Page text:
Without doubt Tableau Software set the pace for easy-to-use data visualization and exploration software. In practical terms this means business users can get to their data, typically without assistance from IT, and create graphs, charts and dashboards in a way that is most meaningful to them. Authoring takes place on Tableau Desktop which, as a stand-alone environment, can perform its own analysis, either against the Tableau in-memory database, or against external data sources – databases, cloud data sources, spreadsheets and so on. In a group or enterprise setting Tableau Server acts as a central facility for data access, delivering visualizations, enforcing security and managing user access. Tableau Server distributes visualizations through the web browser to almost any device that supports a web browser – desktops and mobile devices.
The architecture of Tableau Server is scalable, and is well demonstrated by the Tableau Public free service where millions of visualizations (albeit simple ones) are served up every day. It does support some level of extensibility, particularly the coding of bespoke applications that are not natively supported, but users have to resort to XML code to achieve this.
One of the more intriguing aspects of Tableau is its integration with the analytic language R. It is such a stark contrast – the easy to use Tableau product set, and the not so easy to use R programming language. Even so it does give advanced users, and programmers the ability to add other forms of analysis into the Tableau environment, and particularly statistical analysis and predictive analytics. This contrasts with some of the competition (Spotfire particularly) who, in addition to an easy to use visualization capability also offer easy to use statistics and predictive analytics tools.
I set out by saying that Tableau set the pace, but in reality it is now at least equalled by several other products. Qlik Sense, Logi Vision and Spotfire have all been reengineered for an easy to use experience, and there are cloud based products such as Sisense and GoodData. And of course we should not forget Microsoft’s latest foray into the world of data visualization and exploration with Power BI Designer. It’s immature, but it will be disruptive.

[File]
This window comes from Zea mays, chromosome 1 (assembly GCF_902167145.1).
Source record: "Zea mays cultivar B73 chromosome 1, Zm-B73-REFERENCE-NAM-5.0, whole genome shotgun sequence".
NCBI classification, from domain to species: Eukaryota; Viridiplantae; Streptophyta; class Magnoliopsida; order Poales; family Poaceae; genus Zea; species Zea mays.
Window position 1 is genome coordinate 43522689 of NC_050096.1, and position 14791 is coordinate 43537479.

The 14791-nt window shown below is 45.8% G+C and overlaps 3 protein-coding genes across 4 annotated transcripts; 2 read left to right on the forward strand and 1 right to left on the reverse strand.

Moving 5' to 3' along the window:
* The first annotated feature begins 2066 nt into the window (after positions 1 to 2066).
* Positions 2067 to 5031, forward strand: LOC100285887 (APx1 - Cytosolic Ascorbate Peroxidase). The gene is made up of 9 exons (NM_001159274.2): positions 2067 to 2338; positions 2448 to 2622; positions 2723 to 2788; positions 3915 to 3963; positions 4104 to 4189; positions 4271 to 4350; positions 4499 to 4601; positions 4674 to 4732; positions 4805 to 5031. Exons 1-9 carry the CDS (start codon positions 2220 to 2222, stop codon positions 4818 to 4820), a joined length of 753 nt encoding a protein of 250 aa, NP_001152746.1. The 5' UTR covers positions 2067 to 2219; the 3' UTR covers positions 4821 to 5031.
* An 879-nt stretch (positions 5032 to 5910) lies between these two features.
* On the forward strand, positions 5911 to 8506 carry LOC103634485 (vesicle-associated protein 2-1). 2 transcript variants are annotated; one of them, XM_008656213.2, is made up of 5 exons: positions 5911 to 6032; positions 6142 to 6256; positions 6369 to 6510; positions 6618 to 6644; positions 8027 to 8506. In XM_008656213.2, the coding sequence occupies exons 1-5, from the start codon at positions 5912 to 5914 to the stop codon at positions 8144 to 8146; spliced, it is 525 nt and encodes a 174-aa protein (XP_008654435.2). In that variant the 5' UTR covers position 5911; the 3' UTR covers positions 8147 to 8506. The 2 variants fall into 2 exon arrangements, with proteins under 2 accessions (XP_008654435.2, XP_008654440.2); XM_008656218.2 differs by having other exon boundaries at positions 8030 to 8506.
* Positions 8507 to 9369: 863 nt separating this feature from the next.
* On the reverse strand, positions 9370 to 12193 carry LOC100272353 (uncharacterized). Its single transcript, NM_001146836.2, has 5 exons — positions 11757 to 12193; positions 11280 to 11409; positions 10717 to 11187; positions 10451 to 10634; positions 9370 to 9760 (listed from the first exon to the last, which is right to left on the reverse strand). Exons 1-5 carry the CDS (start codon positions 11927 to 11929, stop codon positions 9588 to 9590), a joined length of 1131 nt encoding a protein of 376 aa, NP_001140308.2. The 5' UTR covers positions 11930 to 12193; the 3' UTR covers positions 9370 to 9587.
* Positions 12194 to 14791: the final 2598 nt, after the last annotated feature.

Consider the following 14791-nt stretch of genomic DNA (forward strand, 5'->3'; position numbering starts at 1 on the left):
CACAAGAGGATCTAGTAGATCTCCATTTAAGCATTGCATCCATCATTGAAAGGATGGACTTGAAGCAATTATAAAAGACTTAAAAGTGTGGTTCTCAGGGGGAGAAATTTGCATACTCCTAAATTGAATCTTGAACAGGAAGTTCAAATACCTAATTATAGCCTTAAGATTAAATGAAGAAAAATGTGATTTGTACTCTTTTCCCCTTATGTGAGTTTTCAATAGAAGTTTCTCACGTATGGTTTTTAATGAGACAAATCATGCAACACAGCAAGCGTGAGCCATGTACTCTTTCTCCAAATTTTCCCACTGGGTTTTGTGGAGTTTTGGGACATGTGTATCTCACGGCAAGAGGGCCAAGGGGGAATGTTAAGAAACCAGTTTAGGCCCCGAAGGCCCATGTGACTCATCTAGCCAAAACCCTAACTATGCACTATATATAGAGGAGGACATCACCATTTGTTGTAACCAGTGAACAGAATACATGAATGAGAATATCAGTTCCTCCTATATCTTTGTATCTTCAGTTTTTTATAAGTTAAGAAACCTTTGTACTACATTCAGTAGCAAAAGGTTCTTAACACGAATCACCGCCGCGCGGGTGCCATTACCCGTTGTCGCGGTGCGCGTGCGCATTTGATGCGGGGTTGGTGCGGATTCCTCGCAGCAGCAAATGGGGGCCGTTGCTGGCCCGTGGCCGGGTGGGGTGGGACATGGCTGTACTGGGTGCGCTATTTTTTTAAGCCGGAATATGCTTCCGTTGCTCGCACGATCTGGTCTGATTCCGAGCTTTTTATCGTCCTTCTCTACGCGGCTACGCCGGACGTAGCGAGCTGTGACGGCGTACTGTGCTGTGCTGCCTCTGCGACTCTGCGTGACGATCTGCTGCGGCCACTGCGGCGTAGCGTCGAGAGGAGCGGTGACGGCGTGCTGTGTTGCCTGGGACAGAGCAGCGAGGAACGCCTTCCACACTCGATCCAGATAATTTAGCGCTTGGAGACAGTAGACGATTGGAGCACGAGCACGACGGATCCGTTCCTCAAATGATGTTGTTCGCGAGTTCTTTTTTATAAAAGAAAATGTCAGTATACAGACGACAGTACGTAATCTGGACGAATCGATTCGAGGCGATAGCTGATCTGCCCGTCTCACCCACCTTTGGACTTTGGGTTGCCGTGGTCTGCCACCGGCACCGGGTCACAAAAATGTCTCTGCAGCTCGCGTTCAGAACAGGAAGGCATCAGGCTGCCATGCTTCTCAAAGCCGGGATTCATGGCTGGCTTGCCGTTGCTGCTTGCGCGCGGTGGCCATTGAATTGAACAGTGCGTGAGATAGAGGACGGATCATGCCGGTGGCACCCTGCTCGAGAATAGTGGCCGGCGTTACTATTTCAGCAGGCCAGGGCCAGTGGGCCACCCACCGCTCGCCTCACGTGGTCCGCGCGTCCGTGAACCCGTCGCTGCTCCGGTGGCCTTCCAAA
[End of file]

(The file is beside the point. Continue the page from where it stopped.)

Tableau is not an enterprise business intelligence solution, and the fact that several other suppliers use it as a data visualization front end betrays its real use. It is a powerful augmentation of a broader business intelligence solution.
As an organization Tableau is very much in tune with business user sentiment. Their marketing and sales activities are sometimes seen as a bit aggressive, but the rapid growth of Tableau demonstrates its effectiveness. They have taken business intelligence to the masses, and in the process have almost turned business intelligence into a consumer product, with associated marketing style and branding. There are dangers associated with this, but Tableau is addressing the frustrations of business users, who simply want to see their data in a meaningful format.